Most of the cognitive skills are learned. This means cognitive skills can be improved, strengthened, and enhanced through practice and the right training, regardless of a child’s age. Cognitive development in children involves the building of learning skills, such as attention, memory and thinking.
These crucial skills enable children to process sensory information and eventually lead to learning to evaluate, analyze, remember, make comparisons and understand cause and effect. Strong cognitive skills are critically important to success in life!
Work on increasing attention spans
When your child learns to pay attention, it enables her to concentrate on one task or conversation for an extended period of time. Learning to pay attention is an important cognitive skill that your child will use effortlessly when it comes to all her future learning.
Children below five years of age are likely to have shorter attention spans. By the time a child reaches eight years of age, she should have an increased ability to focus on one thing for long periods and needs to be more adept at ignoring distractions to complete tasks.
Parents can help a child develop her ability to focus by pointing out things that seem important or interesting and then asking the child to comment on her observations. For instance, when visiting the zoo, ask pointed questions such as, ”which animal is your favourite?” or ”Why did you like that specific animal?” Questions like these help the child pay closer attention to what she is exposed to and also challenge her ability to choose specific words to describe her thoughts.
Helping build a strong memory
Memory is an important cognitive skill that equips a child to retain what she has learned and experienced and therefore helps build a future base of knowledge. Children who are less than five years old find it difficult to retain in their memory what they may have learned. But, as a child grows up and progresses into the school years, her long-term memory increases and allows the child to progressively build on the previous knowledge.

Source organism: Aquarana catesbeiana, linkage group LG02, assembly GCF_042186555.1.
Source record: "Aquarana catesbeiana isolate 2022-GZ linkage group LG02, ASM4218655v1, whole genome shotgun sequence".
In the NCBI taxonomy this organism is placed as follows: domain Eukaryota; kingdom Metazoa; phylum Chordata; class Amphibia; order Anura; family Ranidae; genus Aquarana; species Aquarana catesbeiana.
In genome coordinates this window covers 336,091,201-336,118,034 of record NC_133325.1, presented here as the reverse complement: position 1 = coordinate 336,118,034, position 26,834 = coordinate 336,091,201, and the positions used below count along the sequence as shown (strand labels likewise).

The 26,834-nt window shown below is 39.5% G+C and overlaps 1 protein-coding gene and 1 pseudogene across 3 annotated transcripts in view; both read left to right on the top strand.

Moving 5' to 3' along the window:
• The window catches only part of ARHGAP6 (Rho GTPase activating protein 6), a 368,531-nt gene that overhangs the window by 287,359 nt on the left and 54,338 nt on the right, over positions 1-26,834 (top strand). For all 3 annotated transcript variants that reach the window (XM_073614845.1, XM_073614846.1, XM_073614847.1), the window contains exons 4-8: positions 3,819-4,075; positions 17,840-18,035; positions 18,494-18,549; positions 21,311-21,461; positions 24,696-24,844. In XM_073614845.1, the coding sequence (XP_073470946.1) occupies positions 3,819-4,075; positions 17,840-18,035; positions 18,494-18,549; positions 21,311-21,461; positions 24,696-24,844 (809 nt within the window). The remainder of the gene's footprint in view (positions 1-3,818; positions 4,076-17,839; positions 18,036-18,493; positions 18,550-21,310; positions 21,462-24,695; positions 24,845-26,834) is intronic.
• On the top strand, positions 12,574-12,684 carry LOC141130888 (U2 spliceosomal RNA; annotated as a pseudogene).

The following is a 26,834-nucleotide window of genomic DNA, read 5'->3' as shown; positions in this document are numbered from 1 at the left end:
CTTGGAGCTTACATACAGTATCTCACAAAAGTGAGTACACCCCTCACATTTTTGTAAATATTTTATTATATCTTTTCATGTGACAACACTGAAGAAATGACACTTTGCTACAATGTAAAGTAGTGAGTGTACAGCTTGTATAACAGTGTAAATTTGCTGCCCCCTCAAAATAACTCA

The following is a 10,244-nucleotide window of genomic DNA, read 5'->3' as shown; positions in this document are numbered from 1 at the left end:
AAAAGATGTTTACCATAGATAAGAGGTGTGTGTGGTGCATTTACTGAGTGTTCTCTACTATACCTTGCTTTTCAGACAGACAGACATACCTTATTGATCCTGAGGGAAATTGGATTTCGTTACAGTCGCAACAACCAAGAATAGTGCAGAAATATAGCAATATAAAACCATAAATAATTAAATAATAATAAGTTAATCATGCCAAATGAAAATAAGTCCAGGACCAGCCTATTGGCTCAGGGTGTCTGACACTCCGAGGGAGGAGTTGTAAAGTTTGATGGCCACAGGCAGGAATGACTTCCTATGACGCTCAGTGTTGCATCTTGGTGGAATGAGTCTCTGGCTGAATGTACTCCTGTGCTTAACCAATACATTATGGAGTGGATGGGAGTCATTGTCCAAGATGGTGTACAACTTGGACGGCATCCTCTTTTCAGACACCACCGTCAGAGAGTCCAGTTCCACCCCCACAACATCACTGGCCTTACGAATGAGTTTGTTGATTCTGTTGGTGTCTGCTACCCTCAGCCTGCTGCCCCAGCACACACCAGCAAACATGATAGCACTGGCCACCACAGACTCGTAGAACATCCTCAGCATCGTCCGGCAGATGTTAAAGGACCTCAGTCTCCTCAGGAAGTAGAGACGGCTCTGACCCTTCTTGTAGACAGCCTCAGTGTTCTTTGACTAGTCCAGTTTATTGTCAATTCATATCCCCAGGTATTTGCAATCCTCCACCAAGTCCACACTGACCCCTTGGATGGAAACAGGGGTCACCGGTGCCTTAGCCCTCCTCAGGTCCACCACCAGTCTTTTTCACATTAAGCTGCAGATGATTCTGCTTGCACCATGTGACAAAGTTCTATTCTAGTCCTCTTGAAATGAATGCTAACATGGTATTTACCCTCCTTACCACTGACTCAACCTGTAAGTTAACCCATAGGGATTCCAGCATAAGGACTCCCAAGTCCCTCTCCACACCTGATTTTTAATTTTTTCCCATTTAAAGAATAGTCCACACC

A useful technique for facilitating memory in young children is by teaching content with rhymes or catchy sayings or putting content to music. For example, a common way to teach children the months of the year is through a rhyme:
‘Thirty days hath September,
April, June, and November.
All the rest have thirty-one,
Excepting February alone,
And that has twenty-eight days clear,
And twenty-nine in each leap year.’
Teaching to think clearly & differently
Thinking clearly enables a child to find the right reasons to sort tasks and find the right solutions easily and quickly. This cognitive skill helps a child to know whether she’s accomplishing what she set out to do or whether she needs to ask for help.
For example, when a child reads a story, thinking skills will allow her to determine for herself whether she understands what she’s reading or repeat it by going over what she is reading all over again. Look and find additional clues, observe more closely the pictures that are made available, or ask for help to grasp the intended meaning of the passage she is reading.
Studies have shown that young children who were not provided with enough mental stimulation were prone to negative behaviour issues, possessed lower self-esteem, and experienced higher levels of insecurities that could last well beyond childhood.
Over-reliance on computers and handheld devices is the main cause of children’s failure to acquire language and social skills in the way that they normally would. Many parents assume that playing “educational” games or watching “educational” TV for hours every day helps to develop children’s cognitive skills.
Research has clearly shown that interaction with peers, parents, and other caregivers over the first five years is far more educational and vital for cognitive development.
Activities to help cognitive development in toddlers